The burnt out scrub was easy, if rather dirty (we came out black!), to navigate through, as you can actually see where it’s thickest, and can find an easy way through. Not that there was much really though. Lower down there were two small patches of green scrub (forest really) along water courses. The first was quite dry, the second providing a beautiful and cool shady spot to refill water bottles and chill out for a bit. Graham handled the 4 metres of actual scrub bashing that was required to pop out the other side with ease, and we all followed in his footsteps.
By this stage we were at the bottom of Mt Robinson’s slopes, and it was clear we had some climbing to do. Straight up. As straight up as you can get without actually climbing (though I know I wasn’t the only one to be using all four limbs every now and again!). It had been apparent from the start that this was, as aptly described by someone, a ‘complex’ mountain, and so we had very short objectives to reach. The first had been the start of the scrub, the second, the other side of the scrub, and now it was the ridge line shortly above.
Each time we arrived at our destination, another choice of destination and path to travel would be made. I had thought when I planned the trip it might be, as usual, a matter of finding an appropriate ridge to climb and follow up to the summit. But Robinson had its defences up, and the ridges were rock, with not infrequent cliffy sections. Following a ridge up would be time consuming, and likely futile. Instead the clear route was up the gullies, and here we were grateful that the scrub had indeed been burnt out, and wasn’t going to add extra resistance to our uphill slog.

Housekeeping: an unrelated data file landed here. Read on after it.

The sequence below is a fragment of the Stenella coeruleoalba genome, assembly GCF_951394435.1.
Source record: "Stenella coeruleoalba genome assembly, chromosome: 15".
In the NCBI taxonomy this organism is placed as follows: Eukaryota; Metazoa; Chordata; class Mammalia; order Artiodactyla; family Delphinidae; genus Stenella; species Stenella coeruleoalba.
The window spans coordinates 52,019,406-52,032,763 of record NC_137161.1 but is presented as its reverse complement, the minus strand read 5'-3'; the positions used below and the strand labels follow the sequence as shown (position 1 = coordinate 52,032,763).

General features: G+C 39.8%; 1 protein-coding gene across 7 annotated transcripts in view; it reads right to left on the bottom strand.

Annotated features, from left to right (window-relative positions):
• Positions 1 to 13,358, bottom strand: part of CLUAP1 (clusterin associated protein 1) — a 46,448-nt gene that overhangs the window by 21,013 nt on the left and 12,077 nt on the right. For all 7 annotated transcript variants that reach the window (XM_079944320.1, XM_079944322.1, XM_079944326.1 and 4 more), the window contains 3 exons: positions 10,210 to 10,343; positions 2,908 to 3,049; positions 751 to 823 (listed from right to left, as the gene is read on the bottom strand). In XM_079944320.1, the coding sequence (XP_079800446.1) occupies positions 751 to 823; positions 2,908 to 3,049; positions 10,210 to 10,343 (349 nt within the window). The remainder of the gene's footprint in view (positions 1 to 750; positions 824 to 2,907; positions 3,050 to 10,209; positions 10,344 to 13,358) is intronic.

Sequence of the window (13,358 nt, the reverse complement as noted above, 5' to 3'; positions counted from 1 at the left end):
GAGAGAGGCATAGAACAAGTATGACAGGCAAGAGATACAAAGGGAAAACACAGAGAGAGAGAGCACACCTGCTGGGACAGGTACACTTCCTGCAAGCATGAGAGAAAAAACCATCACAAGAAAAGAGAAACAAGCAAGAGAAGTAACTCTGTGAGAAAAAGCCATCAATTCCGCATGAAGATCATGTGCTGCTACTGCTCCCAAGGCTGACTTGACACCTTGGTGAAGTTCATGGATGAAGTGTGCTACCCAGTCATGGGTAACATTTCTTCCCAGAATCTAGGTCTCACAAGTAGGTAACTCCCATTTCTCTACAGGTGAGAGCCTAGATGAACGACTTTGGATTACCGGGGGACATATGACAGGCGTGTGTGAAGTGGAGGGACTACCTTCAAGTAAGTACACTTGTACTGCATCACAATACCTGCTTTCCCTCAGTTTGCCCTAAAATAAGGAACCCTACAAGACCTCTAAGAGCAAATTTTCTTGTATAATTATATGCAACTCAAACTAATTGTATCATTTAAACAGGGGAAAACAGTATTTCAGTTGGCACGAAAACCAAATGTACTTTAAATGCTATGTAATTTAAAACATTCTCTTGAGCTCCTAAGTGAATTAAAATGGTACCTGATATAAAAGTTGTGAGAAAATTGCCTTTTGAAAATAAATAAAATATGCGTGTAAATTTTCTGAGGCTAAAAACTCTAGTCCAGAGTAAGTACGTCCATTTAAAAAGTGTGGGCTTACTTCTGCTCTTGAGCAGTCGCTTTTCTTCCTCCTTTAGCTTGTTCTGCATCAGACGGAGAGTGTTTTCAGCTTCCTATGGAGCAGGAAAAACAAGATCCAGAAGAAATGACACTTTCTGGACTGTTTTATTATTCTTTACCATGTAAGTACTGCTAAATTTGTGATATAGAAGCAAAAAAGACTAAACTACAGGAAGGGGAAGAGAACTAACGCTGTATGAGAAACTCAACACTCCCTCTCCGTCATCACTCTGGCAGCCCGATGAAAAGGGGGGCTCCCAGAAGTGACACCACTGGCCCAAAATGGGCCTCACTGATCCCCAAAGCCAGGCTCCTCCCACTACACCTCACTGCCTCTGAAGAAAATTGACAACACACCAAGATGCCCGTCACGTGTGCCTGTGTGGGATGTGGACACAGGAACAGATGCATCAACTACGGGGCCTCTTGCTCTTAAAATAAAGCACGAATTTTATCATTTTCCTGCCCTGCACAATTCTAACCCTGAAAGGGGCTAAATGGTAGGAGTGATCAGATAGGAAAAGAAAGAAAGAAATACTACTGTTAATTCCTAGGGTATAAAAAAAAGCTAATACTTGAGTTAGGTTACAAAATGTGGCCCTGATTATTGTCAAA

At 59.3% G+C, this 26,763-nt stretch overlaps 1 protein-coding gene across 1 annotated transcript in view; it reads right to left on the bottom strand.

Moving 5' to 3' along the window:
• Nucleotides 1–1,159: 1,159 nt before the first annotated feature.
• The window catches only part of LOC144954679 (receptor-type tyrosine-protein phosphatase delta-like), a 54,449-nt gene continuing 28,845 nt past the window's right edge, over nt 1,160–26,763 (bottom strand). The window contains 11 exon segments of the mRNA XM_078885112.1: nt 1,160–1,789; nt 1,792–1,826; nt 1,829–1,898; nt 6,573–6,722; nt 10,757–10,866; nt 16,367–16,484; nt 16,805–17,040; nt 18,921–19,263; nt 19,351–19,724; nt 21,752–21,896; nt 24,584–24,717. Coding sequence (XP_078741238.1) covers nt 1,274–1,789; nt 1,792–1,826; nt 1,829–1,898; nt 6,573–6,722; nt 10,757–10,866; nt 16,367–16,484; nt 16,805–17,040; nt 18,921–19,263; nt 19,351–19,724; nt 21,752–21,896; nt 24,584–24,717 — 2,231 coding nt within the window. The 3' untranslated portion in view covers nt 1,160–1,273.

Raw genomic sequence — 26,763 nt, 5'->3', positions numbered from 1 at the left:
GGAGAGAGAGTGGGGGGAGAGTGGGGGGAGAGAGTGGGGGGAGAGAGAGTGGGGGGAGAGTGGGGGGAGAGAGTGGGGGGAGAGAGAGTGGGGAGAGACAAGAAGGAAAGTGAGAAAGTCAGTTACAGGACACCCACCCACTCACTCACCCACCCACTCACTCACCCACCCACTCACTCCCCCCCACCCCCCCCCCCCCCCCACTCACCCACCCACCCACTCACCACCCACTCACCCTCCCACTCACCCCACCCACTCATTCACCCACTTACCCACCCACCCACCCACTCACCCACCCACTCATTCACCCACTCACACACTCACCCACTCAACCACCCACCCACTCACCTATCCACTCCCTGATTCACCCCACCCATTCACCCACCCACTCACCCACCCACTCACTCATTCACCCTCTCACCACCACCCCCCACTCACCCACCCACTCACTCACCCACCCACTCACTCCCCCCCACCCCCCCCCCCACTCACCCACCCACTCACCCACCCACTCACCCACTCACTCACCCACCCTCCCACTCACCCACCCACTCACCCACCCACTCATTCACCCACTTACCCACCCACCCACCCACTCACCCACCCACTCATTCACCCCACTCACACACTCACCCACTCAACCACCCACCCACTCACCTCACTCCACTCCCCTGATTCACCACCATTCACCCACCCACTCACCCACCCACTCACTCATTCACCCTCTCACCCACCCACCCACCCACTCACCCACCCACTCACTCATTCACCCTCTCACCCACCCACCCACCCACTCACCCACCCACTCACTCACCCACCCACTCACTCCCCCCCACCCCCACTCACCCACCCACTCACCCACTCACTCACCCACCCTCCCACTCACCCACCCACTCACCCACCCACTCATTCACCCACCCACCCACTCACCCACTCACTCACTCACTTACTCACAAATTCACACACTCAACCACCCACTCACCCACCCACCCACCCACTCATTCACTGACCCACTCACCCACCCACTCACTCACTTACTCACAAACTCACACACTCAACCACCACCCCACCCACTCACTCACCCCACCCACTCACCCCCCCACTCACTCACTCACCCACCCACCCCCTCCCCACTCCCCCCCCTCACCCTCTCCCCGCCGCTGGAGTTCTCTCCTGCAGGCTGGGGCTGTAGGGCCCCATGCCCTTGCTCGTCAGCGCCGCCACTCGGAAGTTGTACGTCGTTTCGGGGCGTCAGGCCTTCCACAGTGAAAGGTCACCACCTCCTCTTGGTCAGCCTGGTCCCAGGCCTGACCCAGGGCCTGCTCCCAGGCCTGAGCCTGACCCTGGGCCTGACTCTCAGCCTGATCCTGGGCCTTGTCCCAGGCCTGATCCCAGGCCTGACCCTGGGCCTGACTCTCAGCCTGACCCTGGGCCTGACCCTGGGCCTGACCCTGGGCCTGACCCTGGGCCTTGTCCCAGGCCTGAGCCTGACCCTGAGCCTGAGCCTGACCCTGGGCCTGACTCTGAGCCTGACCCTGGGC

We’d found a few cairns at the end of our climb up to the ridge, and started to follow them. My first mistake as a leader was to let the group spread out too much here, so that those at the front were doing different things to those at the back, and decisions couldn’t be made through consultation when we discovered a new bit of information (more cairns etc). As a result, we ended up leaving the cairned route, and headed up the gully to the right of the ridge I’d picked out from the comfort of home as one to follow up. The going was good, and soon everyone was rounded up, with slightly clearer instructions to keep within sight of one another. I’m so used to people doing this automatically on walks when necessary (through scrub, or difficult terrain) that I’d overlooked it, but it was a valuable lesson to be reminded of.
It took us a while in our stop start fashion (it was easy to get quite spread out during the climb), but the views made every stop a pleasure. We also had the luck of being in the shade for the first part – luckily, because it was pretty hot in the sun! On one stop I was asked if I wasn’t going to walk out on a protruding bit of rock. I looked at it, considered the proposition, decided it was a nice little vantage point, and headed back down. It was nice, but needed something more.. like a handstand! It was flat enough in one spot, so I gave it little thought. Graham didn’t know that’s what I was going to do, but managed to capture the moment on his camera: responsible leader fooling around.